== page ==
This book took me a few weeks to finish- its the kind of book you read, then put down and linger over passages. When you read a book with the sage conversation of two of the world’s great spirits, Archbishop Desmond Tutu and the Dalai Lama, you realize how much there is to learn. There is also so much joy to be found in the world- and each other.

There were passages that left me yearning to be as free from ego as these holy masters. And I’m really touched by how they honor each other’s traditions.  They recognize that not everyone is going to adapt to any religion, but that we can all adapt caring practices and look out for one another.  This a book people who are religious, spiritual, agnostic or atheist can read and be inspired by.

From the first page, the duo’s friendship, shared humanness, and sense of humor shine through.  They tease each other and find laughter in the most serious conversations. And yes, the conversations are serious, but brim with light.

I’ve always been drawn to these two people- but had no idea how close friends they are. The Dalai Lama is the leader of the Tibetan Buddhist people. Archbishop Tutu, an anti-apartheid activist and Anglican leader. They’ve both suffered enormously- the one through continuous exile and fleeing the violent state of China, the other fighting apartheid in South Africa, then healing that nation.  But they maintain that suffering and loss are the ingredients for developing compassion. Most of us think that we grow despite our pains and troubles, but these two gentleman share that it is those very things that cause us sorrow that also make us in care for others and depth of presence. The world will always be filled with problems- that is reality.  But what heals us is our concern and compassion for one another:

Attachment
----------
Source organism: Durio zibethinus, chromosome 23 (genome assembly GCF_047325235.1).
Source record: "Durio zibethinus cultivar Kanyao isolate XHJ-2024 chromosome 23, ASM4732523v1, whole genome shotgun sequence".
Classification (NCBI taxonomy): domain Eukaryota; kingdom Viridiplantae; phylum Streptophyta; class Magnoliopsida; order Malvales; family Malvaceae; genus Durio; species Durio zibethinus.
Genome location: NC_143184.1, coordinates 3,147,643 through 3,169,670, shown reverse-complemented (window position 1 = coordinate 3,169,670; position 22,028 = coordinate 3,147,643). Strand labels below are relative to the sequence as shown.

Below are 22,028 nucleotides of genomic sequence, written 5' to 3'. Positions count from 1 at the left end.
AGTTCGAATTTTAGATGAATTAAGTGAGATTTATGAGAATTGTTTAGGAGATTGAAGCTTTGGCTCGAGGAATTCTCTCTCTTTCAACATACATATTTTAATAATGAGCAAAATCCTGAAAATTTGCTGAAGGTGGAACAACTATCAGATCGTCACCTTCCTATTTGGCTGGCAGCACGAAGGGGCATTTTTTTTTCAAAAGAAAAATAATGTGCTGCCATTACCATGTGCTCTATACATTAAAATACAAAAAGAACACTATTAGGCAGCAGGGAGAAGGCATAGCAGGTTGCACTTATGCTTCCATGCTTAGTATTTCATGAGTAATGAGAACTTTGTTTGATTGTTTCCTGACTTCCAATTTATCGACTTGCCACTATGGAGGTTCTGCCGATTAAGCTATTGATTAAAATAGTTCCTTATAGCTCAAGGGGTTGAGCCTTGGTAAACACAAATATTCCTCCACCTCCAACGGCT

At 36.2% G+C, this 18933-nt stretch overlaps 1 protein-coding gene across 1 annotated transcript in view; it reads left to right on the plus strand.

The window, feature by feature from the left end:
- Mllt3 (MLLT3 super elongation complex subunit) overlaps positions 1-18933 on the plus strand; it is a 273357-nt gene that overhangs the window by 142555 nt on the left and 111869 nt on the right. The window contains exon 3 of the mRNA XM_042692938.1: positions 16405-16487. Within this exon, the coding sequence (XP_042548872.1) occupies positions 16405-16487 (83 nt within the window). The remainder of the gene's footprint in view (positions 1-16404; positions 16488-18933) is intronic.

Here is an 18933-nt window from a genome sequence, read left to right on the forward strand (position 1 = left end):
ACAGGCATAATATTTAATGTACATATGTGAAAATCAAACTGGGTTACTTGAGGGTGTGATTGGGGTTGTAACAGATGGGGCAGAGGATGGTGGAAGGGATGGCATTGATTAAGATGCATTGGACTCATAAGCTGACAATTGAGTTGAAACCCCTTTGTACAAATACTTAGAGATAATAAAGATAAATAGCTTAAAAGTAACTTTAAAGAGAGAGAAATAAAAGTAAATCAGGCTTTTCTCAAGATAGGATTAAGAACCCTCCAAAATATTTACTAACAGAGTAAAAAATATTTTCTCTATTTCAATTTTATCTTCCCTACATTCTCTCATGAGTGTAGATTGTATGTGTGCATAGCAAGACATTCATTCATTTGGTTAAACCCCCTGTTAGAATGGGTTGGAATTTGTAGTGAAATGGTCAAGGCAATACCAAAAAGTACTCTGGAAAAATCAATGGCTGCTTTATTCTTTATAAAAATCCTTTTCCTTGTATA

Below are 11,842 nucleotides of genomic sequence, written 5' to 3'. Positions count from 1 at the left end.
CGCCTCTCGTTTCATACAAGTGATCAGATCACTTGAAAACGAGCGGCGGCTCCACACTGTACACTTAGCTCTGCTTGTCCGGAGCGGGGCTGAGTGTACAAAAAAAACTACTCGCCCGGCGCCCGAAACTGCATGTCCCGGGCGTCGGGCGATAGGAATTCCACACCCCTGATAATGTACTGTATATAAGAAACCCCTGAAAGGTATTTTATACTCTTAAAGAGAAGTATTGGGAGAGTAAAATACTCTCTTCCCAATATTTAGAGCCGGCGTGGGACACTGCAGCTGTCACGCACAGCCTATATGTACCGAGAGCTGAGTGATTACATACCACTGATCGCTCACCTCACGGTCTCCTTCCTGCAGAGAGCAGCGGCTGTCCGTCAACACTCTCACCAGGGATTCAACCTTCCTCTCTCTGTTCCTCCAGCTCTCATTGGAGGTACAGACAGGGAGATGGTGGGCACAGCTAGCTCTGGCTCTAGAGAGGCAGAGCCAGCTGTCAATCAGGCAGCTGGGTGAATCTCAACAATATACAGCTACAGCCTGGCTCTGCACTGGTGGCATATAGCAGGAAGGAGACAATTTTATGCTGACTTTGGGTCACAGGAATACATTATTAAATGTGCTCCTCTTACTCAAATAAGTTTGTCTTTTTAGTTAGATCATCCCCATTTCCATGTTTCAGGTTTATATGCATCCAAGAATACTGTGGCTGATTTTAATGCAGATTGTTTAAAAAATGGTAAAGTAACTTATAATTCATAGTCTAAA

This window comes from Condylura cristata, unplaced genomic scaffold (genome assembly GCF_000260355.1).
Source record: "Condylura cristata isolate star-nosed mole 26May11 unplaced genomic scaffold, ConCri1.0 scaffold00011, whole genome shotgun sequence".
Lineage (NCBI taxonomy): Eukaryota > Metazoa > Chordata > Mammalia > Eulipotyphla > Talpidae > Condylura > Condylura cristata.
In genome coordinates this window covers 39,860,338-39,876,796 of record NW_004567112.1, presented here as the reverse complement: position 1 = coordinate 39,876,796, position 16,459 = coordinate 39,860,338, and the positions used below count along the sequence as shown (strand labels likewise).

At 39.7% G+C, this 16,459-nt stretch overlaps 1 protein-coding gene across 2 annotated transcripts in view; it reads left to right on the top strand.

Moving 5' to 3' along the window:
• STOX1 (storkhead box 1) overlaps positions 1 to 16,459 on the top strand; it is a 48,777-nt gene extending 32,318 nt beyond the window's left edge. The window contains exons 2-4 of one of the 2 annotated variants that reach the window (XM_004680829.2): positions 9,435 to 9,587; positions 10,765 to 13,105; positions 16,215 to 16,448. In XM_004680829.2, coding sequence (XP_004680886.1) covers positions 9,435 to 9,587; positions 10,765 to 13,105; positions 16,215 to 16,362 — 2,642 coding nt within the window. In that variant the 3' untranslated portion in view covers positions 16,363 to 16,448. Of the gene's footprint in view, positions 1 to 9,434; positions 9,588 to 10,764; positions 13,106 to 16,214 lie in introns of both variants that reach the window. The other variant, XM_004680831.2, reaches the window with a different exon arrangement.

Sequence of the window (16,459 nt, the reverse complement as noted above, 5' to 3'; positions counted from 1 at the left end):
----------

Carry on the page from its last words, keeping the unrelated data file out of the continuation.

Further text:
A compassionate concern for others’ well-being is the source of happiness.

– The Dalai Lama

And how is this true?  When you suffer, you can relate to and unite with what other people are feeling. You are not alone in your troubles. Thinking of how others have survived and thrived can both help you grow, and remind you to help your brothers and sisters in the world.

The theme of interconnectedness and interdependence is a strong one in this book. To think of others and take on the perspective is a valuable tool.  When we feel annoyed in traffic we can consider that everyone is in the same situation; when our children are sick, we can ponder how children around the world face calamities.  But both the Dalai Lama and Demond Tutu stress the need for action as well. It is not enough to sit on the sidelines- we must do for others.

Spiritual life that lives in a vacuum is empty; while there are numerous examples in the book of practices to increase awareness and overcome obstacles to joy*, the main lesson is to use our grief and concern to do for others. Even anger has a place according to Tutu: “Righteous anger is usually not about oneself. It is about those whom one seeing being harmed and whom one wants to help.”

The practices that are described in the book, which I can best describe as increasing kindness and compassion, helped me this week with others and myself.  Tutu and the Dalai Lama teach that while we can’t help the emotions that arise, we must exert effort to control how we act upon feelings.

A few sad, distressing things occurred this week, from the loss of an inspiring neighbor, to visiting my Mom, who has dementia and possibly Alzheimer’s. How do I use my grief to be a better person?  That’s a clear question in trying to live a life on the path. And this crushingly beautiful book answers: feel your grief fully, know that other people suffer too, and let that grief generate a greater sense of purpose to help heal the world.

I would like to end with a quote from the Dalai Lama in the book that broke my heart open,

“The way through the sadness and grief that comes from great loss is to use it as motivation and to generate a deeper sense of purpose.”

Amen- find your joy.

 

I urge you to read this book- run to your library or local bookstore.

*More on this in part 2 of  my review